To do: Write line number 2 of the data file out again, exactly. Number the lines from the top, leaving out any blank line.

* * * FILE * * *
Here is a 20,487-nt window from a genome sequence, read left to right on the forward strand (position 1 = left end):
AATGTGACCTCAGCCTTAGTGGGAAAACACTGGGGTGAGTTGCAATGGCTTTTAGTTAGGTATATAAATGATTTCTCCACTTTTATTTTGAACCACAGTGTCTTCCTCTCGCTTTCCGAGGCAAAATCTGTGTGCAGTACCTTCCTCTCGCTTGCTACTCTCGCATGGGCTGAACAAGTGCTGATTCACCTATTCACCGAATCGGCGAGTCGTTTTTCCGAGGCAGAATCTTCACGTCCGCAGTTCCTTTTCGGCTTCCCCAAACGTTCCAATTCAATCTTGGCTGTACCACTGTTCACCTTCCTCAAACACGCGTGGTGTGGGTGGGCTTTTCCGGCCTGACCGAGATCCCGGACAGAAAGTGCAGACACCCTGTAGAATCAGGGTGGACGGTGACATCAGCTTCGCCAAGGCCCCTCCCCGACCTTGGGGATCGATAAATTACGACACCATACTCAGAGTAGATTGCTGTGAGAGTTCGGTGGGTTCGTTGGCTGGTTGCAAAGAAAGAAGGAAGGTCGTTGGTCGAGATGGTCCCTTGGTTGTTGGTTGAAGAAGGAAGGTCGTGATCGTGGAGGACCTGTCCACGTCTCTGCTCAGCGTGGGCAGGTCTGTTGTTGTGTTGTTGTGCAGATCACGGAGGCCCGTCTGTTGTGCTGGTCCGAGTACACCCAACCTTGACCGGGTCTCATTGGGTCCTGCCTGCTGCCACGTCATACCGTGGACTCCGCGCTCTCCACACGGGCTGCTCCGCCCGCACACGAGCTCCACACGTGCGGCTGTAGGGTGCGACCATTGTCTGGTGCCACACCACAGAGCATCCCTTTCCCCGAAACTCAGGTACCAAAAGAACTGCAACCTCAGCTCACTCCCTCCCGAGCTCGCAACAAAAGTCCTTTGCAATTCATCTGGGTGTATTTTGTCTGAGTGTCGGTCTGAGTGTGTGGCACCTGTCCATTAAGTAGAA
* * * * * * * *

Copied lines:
AATGTGACCTCAGCCTTAGTGGGAAAACACTGGGGTGAGTTGCAATGGCTTTTAGTTAGGTATATAAATGATTTCTCCACTTTTATTTTGAACCACAGTGTCTTCCTCTCGCTTTCCGAGGCAAAATCTGTGTGCAGTACCTTCCTCTCGCTTGCTACTCTCGCATGGGCTGAACAAGTGCTGATTCACCTATTCACCGAATCGGCGAGTCGTTTTTCCGAGGCAGAATCTTCACGTCCGCAGTTCCTTTTCGGCTTCCCCAAACGTTCCAATTCAATCTTGGCTGTACCACTGTTCACCTTCCTCAAACACGCGTGGTGTGGGTGGGCTTTTCCGGCCTGACCGAGATCCCGGACAGAAAGTGCAGACACCCTGTAGAATCAGGGTGGACGGTGACATCAGCTTCGCCAAGGCCCCTCCCCGACCTTGGGGATCGATAAATTACGACACCATACTCAGAGTAGATTGCTGTGAGAGTTCGGTGGGTTCGTTGGCTGGTTGCAAAGAAAGAAGGAAGGTCGTTGGTCGAGATGGTCCCTTGGTTGTTGGTTGAAGAAGGAAGGTCGTGATCGTGGAGGACCTGTCCACGTCTCTGCTCAGCGTGGGCAGGTCTGTTGTTGTGTTGTTGTGCAGATCACGGAGGCCCGTCTGTTGTGCTGGTCCGAGTACACCCAACCTTGACCGGGTCTCATTGGGTCCTGCCTGCTGCCACGTCATACCGTGGACTCCGCGCTCTCCACACGGGCTGCTCCGCCCGCACACGAGCTCCACACGTGCGGCTGTAGGGTGCGACCATTGTCTGGTGCCACACCACAGAGCATCCCTTTCCCCGAAACTCAGGTACCAAAAGAACTGCAACCTCAGCTCACTCCCTCCCGAGCTCGCAACAAAAGTCCTTTGCAATTCATCTGGGTGTATTTTGTCTGAGTGTCGGTCTGAGTGTGTGGCACCTGTCCATTAAGTAGAA